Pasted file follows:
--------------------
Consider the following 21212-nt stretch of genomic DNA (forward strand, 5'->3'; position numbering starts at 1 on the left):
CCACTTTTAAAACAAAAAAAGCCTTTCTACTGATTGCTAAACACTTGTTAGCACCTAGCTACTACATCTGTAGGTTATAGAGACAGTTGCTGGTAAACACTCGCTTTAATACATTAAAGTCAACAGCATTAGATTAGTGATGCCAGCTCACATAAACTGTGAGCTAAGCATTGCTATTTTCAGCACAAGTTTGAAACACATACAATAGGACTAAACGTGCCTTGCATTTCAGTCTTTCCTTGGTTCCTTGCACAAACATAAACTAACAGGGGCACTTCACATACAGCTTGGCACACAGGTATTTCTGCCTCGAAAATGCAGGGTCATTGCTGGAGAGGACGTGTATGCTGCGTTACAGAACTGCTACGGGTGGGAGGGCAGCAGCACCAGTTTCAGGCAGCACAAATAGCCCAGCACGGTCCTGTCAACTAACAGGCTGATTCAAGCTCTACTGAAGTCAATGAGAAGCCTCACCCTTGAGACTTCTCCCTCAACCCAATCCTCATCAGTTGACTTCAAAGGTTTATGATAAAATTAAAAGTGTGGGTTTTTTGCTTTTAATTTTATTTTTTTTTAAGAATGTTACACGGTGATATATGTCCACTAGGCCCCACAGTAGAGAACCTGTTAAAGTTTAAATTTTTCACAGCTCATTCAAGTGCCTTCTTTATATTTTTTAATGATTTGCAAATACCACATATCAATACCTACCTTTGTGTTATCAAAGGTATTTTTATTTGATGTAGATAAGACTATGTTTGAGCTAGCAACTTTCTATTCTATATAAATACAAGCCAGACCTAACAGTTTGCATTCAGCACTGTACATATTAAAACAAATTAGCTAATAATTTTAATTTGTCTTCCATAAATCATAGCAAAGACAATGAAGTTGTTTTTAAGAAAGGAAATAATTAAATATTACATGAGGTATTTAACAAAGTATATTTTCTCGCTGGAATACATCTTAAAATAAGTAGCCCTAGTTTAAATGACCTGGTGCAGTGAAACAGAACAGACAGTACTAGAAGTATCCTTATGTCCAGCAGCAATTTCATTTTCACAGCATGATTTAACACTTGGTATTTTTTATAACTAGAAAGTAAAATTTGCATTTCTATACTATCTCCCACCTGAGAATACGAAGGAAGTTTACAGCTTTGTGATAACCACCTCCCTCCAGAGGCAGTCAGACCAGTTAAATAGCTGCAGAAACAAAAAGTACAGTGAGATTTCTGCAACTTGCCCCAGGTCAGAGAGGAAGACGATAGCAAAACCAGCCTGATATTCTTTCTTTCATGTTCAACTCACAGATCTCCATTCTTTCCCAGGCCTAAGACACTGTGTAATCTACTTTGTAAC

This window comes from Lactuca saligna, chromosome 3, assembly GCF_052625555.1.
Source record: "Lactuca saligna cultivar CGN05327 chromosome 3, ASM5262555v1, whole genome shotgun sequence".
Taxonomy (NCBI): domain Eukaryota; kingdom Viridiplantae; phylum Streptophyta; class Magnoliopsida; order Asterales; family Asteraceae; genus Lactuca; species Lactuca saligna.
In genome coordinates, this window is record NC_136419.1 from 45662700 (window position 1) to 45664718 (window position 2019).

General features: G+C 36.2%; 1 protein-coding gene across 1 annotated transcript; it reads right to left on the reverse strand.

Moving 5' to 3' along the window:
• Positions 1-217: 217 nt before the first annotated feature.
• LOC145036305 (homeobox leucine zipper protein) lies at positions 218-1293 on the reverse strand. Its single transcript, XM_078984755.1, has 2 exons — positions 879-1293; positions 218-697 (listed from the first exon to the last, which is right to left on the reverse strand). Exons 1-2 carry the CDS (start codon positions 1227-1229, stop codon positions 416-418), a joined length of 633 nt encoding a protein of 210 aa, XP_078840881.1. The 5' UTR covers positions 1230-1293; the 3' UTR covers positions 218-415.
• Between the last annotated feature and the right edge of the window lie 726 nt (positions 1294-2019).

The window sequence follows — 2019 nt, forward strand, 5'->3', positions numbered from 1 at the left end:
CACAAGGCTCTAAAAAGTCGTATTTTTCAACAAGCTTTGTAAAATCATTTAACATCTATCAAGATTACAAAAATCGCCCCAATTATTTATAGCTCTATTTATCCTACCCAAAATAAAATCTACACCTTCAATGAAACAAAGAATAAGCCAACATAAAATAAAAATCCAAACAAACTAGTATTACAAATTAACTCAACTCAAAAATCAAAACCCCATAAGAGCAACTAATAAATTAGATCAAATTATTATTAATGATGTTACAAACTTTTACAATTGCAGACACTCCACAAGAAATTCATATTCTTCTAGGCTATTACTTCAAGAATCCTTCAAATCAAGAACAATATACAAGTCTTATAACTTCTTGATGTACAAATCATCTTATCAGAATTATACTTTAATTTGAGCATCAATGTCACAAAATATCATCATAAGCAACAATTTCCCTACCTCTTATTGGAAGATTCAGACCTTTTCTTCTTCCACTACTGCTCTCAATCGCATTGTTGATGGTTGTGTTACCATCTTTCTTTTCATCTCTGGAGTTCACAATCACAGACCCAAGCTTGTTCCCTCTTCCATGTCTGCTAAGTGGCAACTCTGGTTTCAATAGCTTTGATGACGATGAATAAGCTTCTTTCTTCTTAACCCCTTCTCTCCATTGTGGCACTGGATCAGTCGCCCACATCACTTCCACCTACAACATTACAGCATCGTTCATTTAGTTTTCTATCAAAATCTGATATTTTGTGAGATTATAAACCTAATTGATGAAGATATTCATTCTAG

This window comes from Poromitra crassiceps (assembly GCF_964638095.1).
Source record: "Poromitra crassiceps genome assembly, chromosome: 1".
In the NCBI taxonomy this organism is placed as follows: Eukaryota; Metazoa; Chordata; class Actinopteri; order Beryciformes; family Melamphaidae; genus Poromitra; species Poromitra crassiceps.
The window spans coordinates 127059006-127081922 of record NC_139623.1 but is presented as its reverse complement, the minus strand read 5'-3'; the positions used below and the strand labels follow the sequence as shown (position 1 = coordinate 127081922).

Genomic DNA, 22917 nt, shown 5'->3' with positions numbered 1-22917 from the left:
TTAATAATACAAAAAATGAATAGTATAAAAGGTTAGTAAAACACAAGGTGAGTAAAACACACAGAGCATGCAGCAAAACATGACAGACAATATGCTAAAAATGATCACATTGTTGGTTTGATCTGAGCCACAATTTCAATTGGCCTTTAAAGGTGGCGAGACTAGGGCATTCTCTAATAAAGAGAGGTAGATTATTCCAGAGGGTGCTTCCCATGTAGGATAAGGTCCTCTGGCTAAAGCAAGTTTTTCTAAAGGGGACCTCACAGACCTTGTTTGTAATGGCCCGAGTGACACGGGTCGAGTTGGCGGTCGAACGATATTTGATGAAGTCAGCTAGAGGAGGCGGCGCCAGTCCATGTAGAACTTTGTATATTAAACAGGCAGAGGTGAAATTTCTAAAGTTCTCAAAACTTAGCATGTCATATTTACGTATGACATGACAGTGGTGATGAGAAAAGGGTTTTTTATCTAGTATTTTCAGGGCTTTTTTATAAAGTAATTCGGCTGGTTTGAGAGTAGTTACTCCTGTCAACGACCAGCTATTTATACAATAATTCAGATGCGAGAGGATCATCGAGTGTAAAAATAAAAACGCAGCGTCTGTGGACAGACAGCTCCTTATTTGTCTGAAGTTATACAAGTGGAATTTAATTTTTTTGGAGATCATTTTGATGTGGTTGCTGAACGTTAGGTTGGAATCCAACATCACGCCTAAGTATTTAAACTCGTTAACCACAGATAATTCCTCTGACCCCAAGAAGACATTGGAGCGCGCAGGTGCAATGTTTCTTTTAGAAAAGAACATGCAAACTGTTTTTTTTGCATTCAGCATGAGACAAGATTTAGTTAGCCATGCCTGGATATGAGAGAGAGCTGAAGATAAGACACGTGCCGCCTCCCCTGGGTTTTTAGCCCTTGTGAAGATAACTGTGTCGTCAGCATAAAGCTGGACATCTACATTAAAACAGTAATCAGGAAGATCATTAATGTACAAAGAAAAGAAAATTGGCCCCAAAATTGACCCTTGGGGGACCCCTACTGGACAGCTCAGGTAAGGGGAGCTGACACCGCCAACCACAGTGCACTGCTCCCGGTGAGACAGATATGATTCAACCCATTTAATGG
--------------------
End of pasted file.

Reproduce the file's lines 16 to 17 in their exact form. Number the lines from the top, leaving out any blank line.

In the NCBI taxonomy this organism is placed as follows: Eukaryota; Metazoa; Chordata; class Actinopteri; order Beryciformes; family Melamphaidae; genus Poromitra; species Poromitra crassiceps.
The window spans coordinates 127059006-127081922 of record NC_139623.1 but is presented as its reverse complement, the minus strand read 5'-3'; the positions used below and the strand labels follow the sequence as shown (position 1 = coordinate 127081922).